Obviously, different books and authors bring different things to the table, so one needs to use common sense and not blindly follow anything. Shilpa recommends 3 main meals and 2 in-between meals as against Rujuta’s recommendation of eating every 2 hours. Shilpa starts her day with tea, while Rujuta’s first principle talks about never to start your day with tea or coffee. 

In my opinion, this can be a good book to read in addition to Rujuta’s Don’t LoseYour Mind, Lose Your Weight’.

3. Eat Delete: How to Get Off the Weight Loss Cycle for Good

Author: Pooja Makhija
Publisher: Collins
Pages: 248 
Price: Rs 199
Non Fiction / Self-help / Health / Nutrition
Rating: 6/10
Format: Paperback

I have a fascination for books on food, nutrition and health. I have read quite a few books in this genre and several are on my TBR list. It never kills to learn more, right? You always take away something useful from each one of them.

This book came to me a long time back through the publishers. Pooja Makhija is also a celebrity nutritionist (like Rujuta Diwekar). 

The cover page is vibrant and appealing. The book comes with a little booklet to record your diet. The back cover informs: For the first time in India, a leading nutritionist has worked with psychologists to give you a combined mind-body weight loss solution. Figure out not just what to eat, but also why you eat the way you do. Tackle the problem at the source.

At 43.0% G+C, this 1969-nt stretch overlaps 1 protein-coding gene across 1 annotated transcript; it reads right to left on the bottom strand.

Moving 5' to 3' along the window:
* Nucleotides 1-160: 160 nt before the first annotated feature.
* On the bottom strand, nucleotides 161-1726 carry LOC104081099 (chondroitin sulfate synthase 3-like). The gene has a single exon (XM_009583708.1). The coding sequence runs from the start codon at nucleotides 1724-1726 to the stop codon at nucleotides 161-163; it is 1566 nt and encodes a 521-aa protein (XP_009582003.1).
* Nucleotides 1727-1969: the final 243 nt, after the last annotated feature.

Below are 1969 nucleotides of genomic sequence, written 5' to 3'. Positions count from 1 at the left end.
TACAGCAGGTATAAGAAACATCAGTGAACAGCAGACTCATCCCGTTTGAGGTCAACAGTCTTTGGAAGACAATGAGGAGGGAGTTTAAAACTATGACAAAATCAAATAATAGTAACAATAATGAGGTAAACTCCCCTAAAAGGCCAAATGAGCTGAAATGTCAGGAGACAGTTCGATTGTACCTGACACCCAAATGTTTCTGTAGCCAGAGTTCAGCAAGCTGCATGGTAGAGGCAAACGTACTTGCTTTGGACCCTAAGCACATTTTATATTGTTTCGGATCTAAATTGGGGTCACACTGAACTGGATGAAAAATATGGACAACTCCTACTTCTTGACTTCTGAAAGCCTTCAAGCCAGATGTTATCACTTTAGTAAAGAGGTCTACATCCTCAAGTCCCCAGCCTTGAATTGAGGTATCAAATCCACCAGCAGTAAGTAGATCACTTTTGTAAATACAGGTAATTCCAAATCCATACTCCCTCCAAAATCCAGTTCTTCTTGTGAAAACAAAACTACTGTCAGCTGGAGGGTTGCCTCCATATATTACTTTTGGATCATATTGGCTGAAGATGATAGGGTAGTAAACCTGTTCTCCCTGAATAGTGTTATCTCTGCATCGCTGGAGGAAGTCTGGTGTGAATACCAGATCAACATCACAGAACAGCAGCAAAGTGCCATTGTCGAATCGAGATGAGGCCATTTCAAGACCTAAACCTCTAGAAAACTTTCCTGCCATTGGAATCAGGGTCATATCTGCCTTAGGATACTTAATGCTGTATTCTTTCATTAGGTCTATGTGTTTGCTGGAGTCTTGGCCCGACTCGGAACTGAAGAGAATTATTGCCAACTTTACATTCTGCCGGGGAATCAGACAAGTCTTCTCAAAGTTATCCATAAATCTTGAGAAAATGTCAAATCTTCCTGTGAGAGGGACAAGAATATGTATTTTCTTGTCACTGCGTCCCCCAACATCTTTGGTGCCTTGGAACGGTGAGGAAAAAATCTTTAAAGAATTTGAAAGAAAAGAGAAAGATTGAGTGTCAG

Much of the initial part of the book dwells into convincing the reader that food is not an enemy, neither should it be considered entertainment. As they say ‘it’s all in the mind’. I have read this often about running too. To beginners, even 1 Km looks impossible but people are doing ultra-running like it is a jog in the park. So, Pooja targets the psychology of people first in her book. Will power is not something that you are born with; you can cultivate it with practice. If you want to lose weight, you need a strong will power. She has even given tips on how to avoid a party or how to stick to your healthy eating plan if you must attend a party, because most people flounder when they eat out.